A wave of states are implementing or considering laws that would require a government photo ID to vote. Some say the laws could disenfranchise voters, others say ID is required for basic needs. Host Michel Martin talks with journalist Kristal Brent Zook and Abigail Thernstrom of the U.S. Commission on Civil Rights.
The Tea Party has been a major political force behind shaping the current Congress and choosing the GOP's rising stars. The Christian Broadcasting Network's David Brody says the power behind the Tea Party comes from conservative Christian evangelicals. He talks with host Michel Martin about his recently released book, Teavangelicals.
It's MORNING EDITION, from NPR News. I'm Steve Inskeep.
RENEE MONTAGNE, HOST:
And I'm Renee Montagne. Good morning.
We're going to start this morning by visiting two swing states seen as crucial to each presidential candidate: one is Florida, the other Colorado, where President Obama this week sampled Mexican food in Pueblo, courted women voters in Denver, and dropped by the Olympic Training Center in Colorado Springs.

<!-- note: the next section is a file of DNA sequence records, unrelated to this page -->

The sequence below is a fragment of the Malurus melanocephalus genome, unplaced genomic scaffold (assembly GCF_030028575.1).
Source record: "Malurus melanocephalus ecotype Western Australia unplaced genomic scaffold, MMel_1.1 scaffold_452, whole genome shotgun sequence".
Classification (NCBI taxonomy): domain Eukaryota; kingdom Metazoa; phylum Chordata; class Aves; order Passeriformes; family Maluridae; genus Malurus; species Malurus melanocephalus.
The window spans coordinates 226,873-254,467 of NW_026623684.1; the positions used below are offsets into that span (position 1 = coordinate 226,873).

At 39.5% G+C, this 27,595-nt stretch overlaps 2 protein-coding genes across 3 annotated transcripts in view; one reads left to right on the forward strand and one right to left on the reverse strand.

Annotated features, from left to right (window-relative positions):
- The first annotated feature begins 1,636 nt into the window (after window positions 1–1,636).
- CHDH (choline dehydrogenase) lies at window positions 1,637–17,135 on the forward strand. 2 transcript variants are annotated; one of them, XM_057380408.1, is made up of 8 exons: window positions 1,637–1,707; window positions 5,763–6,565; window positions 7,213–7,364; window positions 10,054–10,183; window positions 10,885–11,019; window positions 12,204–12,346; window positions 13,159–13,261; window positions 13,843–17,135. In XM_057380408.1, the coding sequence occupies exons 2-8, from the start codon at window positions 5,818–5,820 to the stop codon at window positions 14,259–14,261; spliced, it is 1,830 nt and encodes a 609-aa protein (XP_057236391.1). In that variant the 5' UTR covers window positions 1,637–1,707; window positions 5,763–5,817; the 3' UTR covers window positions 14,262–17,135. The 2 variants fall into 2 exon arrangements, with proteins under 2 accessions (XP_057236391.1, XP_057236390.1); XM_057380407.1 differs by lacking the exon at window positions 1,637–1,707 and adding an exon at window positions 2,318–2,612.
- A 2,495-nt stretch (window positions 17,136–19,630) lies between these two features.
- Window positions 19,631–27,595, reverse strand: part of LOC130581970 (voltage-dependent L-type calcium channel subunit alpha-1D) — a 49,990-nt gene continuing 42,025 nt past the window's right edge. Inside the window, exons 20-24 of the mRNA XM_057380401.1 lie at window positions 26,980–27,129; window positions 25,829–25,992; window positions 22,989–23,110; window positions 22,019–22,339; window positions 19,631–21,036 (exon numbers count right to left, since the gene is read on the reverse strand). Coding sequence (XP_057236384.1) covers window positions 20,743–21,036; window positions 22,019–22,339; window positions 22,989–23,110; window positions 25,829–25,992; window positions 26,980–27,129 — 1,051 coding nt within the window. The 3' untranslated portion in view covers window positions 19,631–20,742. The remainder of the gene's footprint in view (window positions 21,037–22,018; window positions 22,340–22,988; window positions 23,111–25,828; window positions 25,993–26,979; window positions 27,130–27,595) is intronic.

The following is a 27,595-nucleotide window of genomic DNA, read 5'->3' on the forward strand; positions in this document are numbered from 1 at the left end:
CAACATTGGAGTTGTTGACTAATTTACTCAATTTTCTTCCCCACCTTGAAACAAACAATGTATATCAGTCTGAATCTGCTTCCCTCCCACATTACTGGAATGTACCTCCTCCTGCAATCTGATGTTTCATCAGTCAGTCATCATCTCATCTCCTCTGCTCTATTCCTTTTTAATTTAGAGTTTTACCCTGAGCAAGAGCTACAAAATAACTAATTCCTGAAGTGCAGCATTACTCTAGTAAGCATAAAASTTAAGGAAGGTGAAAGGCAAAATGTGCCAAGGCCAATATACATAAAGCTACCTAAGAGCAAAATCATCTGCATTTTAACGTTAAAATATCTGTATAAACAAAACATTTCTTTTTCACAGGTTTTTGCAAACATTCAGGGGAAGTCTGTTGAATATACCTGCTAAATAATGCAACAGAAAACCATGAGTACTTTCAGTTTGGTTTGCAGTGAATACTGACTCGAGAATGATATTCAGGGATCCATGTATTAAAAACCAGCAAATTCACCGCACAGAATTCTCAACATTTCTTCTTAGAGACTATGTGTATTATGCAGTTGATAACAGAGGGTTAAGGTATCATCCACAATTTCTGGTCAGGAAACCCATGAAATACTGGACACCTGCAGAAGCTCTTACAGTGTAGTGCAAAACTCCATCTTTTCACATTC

As the presidential election nears, Morning Edition has begun a series of reports from an iconic American corner: First and Main. Several times in the next few months, we'll travel to a battleground state, then to a vital county in each state. In that county, we find a starting point for our visit: First and Main streets, the intersection of politics and real life.
From NPR News, this is ALL THINGS CONSIDERED. I'm Audie Cornish.
MELISSA BLOCK, HOST:
And I'm Melissa Block. President Obama barnstormed through Colorado today holding rallies in Pueblo and Colorado Springs. It's his second full day in the state, one of a handful of battlegrounds that could decide the November election. As NPR's Scott Horsley reports, the president touted his support for clean energy and reached out to Colorado's growing Latino population.
Citing a loss of confidence in the book's details, Christian publisher Thomas Nelson is ending the publication and distribution of the bestseller, The Jefferson Lies: Exposing the Myths You've Always Believed About Thomas Jefferson.
How many votes can President Obama gain or Mitt Romney lose because of the Republican's opposition to renewing federal tax credits to wind energy producers? The answer, with apologies to Bob Dylan, is blowin' in the wind.
Obama hopes to influence the answer by relentlessly pounding the all-but-official Republican presidential nominee's opposition to the renewal.
This week, the presidential campaign has been dominated by debate over the welfare law from the 1990s. It's just the latest example of how both sides are trying to use the Clinton years to their advantage — portraying them as a halcyon golden age.